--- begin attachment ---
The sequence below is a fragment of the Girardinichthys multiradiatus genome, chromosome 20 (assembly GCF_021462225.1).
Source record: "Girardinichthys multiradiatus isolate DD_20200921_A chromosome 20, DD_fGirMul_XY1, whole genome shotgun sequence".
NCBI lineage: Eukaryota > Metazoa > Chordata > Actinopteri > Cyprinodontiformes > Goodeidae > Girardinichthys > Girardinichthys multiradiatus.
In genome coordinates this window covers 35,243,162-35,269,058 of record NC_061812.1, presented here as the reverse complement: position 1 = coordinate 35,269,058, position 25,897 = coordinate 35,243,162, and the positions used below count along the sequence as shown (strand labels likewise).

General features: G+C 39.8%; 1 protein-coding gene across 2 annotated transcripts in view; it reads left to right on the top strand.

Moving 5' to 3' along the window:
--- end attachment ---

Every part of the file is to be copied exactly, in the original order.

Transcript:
The sequence below is a fragment of the Girardinichthys multiradiatus genome, chromosome 20 (assembly GCF_021462225.1).
Source record: "Girardinichthys multiradiatus isolate DD_20200921_A chromosome 20, DD_fGirMul_XY1, whole genome shotgun sequence".
NCBI lineage: Eukaryota > Metazoa > Chordata > Actinopteri > Cyprinodontiformes > Goodeidae > Girardinichthys > Girardinichthys multiradiatus.
In genome coordinates this window covers 35,243,162-35,269,058 of record NC_061812.1, presented here as the reverse complement: position 1 = coordinate 35,269,058, position 25,897 = coordinate 35,243,162, and the positions used below count along the sequence as shown (strand labels likewise).

General features: G+C 39.8%; 1 protein-coding gene across 2 annotated transcripts in view; it reads left to right on the top strand.

Moving 5' to 3' along the window: